Introduction: Although there is evidence that neck motion is different between arthroplasty with artificial-disc (AD) and anterior cervical fusion (ACF), studies are limited to vertebral body motion. The objective of this study was to compare cervical foraminal dimensions during neck extension and axial rotation between ACF and AD.
Methods: Seventeen patients who underwent C5C6 ACF and 7 who underwent C5C6 AD were enrolled in the study. Biplane x-ray images were acquired at 120Hz during three trials of axial neck rotation and extension. A thin-slice CT scan was also acquired of the cervical-spine and the vertebrae were manually reconstructed into 3D bone models for use with the model-based tracking system. Custom software was used to place four anatomical landmarks per foramen(Fig 1). Foraminal height and width were then calculated as the 3D distance between the supero-inferior and antero-posterior (AP) markers, respectively, for each frame of data.
Results: At the operated level(C5C6), the median and range of foraminal height were smaller in ACF than in AD during axial rotation and extension (p<0.007,p<0.02). The minimum foraminal height was also smaller in ACF during neck extension (p<0.04)(Fig. 2). At the superior adjacent level(C4C5), the range of foraminal width was greater in ACF than in AD patients during extension (p<0.05) (Fig. 3). At the nonadjacent level(C3C4), the ranges of foraminal height (p<0.02) and width (p<0.002) were also greater in ACF patients.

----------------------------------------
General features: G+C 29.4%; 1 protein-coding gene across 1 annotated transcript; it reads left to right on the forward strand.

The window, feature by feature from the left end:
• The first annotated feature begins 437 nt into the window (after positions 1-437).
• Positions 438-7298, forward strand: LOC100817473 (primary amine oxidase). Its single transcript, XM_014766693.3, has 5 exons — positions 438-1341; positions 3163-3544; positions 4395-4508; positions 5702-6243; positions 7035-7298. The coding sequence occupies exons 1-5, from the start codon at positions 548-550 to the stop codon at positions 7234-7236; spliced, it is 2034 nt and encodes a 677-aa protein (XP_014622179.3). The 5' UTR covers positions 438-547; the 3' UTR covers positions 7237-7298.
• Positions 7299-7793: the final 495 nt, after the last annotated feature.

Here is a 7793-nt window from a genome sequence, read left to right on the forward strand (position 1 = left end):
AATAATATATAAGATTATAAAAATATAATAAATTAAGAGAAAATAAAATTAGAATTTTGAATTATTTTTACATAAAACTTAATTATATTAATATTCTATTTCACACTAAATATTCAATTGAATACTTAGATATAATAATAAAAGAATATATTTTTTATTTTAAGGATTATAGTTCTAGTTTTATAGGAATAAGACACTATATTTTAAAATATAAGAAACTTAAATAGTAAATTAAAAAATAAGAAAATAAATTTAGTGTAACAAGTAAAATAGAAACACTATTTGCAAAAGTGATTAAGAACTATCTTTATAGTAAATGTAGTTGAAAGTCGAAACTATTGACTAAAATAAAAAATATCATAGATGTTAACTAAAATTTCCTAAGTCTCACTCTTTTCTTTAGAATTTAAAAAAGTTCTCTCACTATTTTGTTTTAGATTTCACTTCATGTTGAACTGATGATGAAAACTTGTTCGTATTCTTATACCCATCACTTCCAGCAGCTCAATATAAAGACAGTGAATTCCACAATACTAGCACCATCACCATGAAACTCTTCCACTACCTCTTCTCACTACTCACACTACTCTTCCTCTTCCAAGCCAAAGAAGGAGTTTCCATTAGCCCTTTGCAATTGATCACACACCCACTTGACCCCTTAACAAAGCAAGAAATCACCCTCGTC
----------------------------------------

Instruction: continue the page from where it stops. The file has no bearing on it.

Conclusions: The smaller range of foraminal height and width in ACF patients at the operated level is consistent with the motion-limiting and motion-preserving nature of these surgeries. The smaller median foraminal height in ACF may be attributed to subsidence and the smaller intervertebral distance in ACF than in AD.[3, 4] The greater range of foraminal dimensions at nonoperated segments in ACF is consistent with the notion that motion lost at the fused level is compensated at nonoperated levels.
Patient Care: The foraminal dimension differences identified between ACDF and AD groups can help understand the mechanisms underlying the clinical efficacy of different surgical approaches and develop tools predictive of surgical outcome.
Learning Objectives: To our knowledge, this is the first in vivo comparison of 3D dynamic cervical foraminal dimensions between fusion and arthroplasty. The foraminal dimension differences identified between ACDF and AD groups can help understand the mechanisms underlying the clinical efficacy of different surgical approaches and develop tools predictive of surgical outcome. Prospective longitudinal studies are needed to evaluate the extent to which foraminal dimension measurements can be used for prognostic purposes.
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